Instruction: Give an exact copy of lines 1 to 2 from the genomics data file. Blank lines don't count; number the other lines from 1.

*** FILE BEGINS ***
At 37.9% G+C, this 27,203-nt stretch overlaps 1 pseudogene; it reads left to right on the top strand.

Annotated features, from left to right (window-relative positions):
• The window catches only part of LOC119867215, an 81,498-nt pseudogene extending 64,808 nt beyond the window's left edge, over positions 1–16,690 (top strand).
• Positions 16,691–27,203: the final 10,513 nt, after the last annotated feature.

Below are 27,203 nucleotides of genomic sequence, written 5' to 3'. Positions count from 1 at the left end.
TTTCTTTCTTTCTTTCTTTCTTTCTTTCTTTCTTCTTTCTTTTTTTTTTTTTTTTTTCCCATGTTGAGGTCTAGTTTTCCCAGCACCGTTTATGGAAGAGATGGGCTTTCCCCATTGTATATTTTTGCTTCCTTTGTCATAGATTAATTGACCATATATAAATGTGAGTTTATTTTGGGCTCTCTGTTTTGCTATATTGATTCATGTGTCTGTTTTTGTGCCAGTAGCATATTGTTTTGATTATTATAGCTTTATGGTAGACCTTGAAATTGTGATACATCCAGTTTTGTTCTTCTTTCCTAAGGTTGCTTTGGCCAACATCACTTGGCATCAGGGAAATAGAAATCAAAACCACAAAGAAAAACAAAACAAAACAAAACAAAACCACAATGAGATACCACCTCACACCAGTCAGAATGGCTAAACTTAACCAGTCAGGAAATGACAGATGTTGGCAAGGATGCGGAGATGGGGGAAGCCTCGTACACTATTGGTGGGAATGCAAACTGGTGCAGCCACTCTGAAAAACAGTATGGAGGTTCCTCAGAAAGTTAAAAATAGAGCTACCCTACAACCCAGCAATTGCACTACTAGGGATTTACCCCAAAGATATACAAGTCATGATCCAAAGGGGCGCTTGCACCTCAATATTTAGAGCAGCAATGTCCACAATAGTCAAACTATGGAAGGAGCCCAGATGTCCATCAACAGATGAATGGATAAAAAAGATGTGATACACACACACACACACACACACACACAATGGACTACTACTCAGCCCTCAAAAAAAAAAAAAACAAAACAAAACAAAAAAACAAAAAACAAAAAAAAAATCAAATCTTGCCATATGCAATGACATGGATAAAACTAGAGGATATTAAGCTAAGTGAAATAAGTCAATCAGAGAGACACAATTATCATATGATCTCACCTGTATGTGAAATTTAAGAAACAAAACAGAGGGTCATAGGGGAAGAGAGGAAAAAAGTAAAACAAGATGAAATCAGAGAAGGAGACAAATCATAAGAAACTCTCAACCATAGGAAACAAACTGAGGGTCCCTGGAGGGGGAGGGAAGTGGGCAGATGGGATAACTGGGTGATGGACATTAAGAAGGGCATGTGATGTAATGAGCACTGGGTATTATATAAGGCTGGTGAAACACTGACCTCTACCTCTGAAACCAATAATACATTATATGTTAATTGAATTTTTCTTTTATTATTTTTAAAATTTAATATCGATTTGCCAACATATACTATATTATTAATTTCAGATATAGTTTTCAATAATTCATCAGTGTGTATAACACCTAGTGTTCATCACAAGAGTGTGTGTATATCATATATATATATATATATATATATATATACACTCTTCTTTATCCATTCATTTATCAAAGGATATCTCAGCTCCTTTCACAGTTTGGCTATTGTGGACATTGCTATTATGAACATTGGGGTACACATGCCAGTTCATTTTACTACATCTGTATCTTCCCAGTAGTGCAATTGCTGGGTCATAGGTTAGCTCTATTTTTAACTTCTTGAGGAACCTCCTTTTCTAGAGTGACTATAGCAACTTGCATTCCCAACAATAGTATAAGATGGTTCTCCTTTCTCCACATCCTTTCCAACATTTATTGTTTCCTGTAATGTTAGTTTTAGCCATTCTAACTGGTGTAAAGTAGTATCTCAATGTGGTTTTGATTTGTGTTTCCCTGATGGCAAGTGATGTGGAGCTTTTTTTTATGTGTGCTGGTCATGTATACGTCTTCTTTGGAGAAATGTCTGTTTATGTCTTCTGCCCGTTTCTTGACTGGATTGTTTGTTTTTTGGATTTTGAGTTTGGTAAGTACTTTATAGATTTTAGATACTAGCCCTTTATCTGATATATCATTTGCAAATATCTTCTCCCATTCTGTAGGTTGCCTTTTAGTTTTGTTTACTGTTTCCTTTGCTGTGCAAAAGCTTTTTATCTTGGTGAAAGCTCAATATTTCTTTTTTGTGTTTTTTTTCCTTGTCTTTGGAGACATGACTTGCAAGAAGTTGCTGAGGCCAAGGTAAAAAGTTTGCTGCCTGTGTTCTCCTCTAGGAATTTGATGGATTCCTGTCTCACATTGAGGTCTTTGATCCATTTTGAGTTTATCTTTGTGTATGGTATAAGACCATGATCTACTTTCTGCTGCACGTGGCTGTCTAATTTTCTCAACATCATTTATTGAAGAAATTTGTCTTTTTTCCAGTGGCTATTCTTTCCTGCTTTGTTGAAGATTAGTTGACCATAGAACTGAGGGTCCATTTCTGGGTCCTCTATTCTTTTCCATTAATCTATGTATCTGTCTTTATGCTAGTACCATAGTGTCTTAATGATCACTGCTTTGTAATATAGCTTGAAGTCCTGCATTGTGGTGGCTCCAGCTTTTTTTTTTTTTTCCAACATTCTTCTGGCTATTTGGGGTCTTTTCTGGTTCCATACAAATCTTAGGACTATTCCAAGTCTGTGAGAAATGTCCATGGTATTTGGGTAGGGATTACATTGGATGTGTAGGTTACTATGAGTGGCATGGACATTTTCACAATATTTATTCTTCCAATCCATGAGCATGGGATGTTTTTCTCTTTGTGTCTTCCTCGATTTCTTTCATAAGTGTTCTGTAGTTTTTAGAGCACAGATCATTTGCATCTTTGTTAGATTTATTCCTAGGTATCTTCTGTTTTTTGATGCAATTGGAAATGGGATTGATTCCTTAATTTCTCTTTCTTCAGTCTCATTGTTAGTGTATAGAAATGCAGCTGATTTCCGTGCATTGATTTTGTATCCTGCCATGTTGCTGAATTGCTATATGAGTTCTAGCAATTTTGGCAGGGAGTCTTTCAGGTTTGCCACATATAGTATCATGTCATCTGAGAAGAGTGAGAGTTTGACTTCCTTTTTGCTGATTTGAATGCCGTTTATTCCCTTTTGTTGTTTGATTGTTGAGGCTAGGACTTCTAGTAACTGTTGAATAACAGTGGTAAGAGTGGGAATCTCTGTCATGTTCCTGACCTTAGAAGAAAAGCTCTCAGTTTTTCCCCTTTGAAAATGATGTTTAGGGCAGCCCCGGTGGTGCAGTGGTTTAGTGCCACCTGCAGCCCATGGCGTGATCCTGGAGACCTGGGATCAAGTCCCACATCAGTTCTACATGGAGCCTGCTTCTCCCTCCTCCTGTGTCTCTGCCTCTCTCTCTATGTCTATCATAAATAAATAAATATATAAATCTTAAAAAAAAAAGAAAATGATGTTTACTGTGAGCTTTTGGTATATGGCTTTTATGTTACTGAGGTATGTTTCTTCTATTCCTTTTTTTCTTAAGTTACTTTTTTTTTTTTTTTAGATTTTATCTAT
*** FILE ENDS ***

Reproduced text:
At 37.9% G+C, this 27,203-nt stretch overlaps 1 pseudogene; it reads left to right on the top strand.

Annotated features, from left to right (window-relative positions):